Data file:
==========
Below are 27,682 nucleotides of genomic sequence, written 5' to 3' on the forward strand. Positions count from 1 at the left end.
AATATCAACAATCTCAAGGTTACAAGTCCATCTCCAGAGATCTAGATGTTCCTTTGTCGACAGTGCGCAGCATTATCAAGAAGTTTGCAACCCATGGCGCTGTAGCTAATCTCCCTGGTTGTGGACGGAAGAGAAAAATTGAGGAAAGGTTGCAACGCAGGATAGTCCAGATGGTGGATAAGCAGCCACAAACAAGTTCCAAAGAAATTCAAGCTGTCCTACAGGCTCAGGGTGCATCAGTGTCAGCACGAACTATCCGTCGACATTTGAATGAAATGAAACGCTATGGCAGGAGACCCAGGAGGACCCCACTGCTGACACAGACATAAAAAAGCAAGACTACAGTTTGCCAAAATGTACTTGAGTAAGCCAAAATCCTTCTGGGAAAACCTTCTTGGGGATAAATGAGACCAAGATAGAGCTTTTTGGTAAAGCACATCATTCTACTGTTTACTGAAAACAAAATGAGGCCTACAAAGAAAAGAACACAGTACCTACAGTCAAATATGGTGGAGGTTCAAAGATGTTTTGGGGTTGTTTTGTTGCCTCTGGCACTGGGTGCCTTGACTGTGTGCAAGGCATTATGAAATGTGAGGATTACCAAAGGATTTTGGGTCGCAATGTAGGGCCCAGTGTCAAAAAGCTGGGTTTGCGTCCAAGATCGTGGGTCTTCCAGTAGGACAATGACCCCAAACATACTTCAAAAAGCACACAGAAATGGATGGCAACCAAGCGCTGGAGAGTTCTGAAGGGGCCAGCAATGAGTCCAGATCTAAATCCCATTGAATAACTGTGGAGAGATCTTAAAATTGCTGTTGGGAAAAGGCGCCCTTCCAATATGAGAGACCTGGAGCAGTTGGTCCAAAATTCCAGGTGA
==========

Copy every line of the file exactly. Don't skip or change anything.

Below are 27,682 nucleotides of genomic sequence, written 5' to 3' on the forward strand. Positions count from 1 at the left end.
AATATCAACAATCTCAAGGTTACAAGTCCATCTCCAGAGATCTAGATGTTCCTTTGTCGACAGTGCGCAGCATTATCAAGAAGTTTGCAACCCATGGCGCTGTAGCTAATCTCCCTGGTTGTGGACGGAAGAGAAAAATTGAGGAAAGGTTGCAACGCAGGATAGTCCAGATGGTGGATAAGCAGCCACAAACAAGTTCCAAAGAAATTCAAGCTGTCCTACAGGCTCAGGGTGCATCAGTGTCAGCACGAACTATCCGTCGACATTTGAATGAAATGAAACGCTATGGCAGGAGACCCAGGAGGACCCCACTGCTGACACAGACATAAAAAAGCAAGACTACAGTTTGCCAAAATGTACTTGAGTAAGCCAAAATCCTTCTGGGAAAACCTTCTTGGGGATAAATGAGACCAAGATAGAGCTTTTTGGTAAAGCACATCATTCTACTGTTTACTGAAAACAAAATGAGGCCTACAAAGAAAAGAACACAGTACCTACAGTCAAATATGGTGGAGGTTCAAAGATGTTTTGGGGTTGTTTTGTTGCCTCTGGCACTGGGTGCCTTGACTGTGTGCAAGGCATTATGAAATGTGAGGATTACCAAAGGATTTTGGGTCGCAATGTAGGGCCCAGTGTCAAAAAGCTGGGTTTGCGTCCAAGATCGTGGGTCTTCCAGTAGGACAATGACCCCAAACATACTTCAAAAAGCACACAGAAATGGATGGCAACCAAGCGCTGGAGAGTTCTGAAGGGGCCAGCAATGAGTCCAGATCTAAATCCCATTGAATAACTGTGGAGAGATCTTAAAATTGCTGTTGGGAAAAGGCGCCCTTCCAATATGAGAGACCTGGAGCAGTTGGTCCAAAATTCCAGGTGA